The cost of living crisis continues across the UK and, now, looks set to deepen. Analysis by Sky News suggests that the interest rate rises hitting the UK, now sitting at 6.5%, will start to impact personal finances to a greater level than ever before. Whereas previously some sectors of society felt relatively unscathed by economic challenges, for the first time in decades, families from across the income divide are feeling the pinch. It’s exceptionally challenging at the moment for many to make ends meet but there are some considerations. Key in any money management measures is ensuring they can be rolled back later, but families must take action to prevent more serious consequences.
The incoming cost of living payment will provide many homes with respite, according to the Evening Standard. With that respite should come planning, and it may be time for families to look at credit, whether secured or not. When considering the key differences between secured and unsecured loans, interest rates will come into play; the latter will typically have higher interest. However, if budgeted for the years ahead through which the loan will be repaid, credit can be useful. Furthermore, most can be paid off ahead of time if circumstances improve, and indeed should be; interest rates can be renegotiated, too, at a later date.
The Reality Of Supermarkets
Supermarkets have continued to profit during the cost of living crisis, though profits have remained static. Therefore, it’s important to consider where it’s cheapest. This can be surprising in itself. According to Which? research, Aldi and Lidl are the cheapest supermarkets, while Morrisons, often considered lower budget, is above all competitors except premium options Ocado and Waitrose. Think about whether it’s possible to shop in a different way – switching out branded items for supermarket own range for example, or batch cooking to avoid wasting food.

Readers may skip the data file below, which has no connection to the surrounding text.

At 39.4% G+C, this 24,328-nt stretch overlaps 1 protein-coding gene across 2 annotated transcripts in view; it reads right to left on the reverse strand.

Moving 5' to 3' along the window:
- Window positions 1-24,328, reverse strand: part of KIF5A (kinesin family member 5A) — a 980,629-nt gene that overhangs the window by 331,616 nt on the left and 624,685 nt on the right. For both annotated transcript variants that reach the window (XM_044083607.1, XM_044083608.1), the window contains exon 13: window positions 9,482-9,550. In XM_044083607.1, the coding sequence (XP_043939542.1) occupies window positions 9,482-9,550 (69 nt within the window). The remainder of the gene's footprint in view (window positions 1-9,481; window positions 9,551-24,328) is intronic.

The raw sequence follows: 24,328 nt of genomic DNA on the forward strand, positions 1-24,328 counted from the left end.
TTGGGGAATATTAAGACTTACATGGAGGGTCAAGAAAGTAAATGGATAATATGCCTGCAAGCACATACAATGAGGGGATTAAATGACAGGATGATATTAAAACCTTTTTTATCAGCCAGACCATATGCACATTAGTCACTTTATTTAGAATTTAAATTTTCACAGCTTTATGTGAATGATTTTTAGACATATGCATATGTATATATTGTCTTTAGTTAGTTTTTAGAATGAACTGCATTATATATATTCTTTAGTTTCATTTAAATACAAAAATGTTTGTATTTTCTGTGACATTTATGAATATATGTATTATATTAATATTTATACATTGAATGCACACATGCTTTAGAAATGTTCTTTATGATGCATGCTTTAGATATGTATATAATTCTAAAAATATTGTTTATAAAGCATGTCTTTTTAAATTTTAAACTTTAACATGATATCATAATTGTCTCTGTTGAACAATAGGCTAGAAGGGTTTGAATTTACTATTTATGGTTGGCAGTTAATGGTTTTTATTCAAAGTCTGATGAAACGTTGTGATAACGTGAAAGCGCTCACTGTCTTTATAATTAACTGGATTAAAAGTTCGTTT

Making Long Term Budgets
According to the Institute for Government, the cost of living is unlikely to return to 20/21 levels until 27/28. As such, budgets need to be long-term and pragmatic. Looking to work and seeing what benefits can be gained is helpful, too; whether angling for a pay rise, or through work and community schemes, getting third party help. Preparing for the long haul is the crucial principle as it is anticipated there will be many challenging years ahead.
It’s definitely a fairly bleak outlook, that can’t be escaped. If it is possible to factor in planning now though, there may be benefits to be had later in the decade. We’re looking at whether we can overpay out mortgage even just a little bit prior to our current deal running out at the end of 2025. As they say, every little helps!
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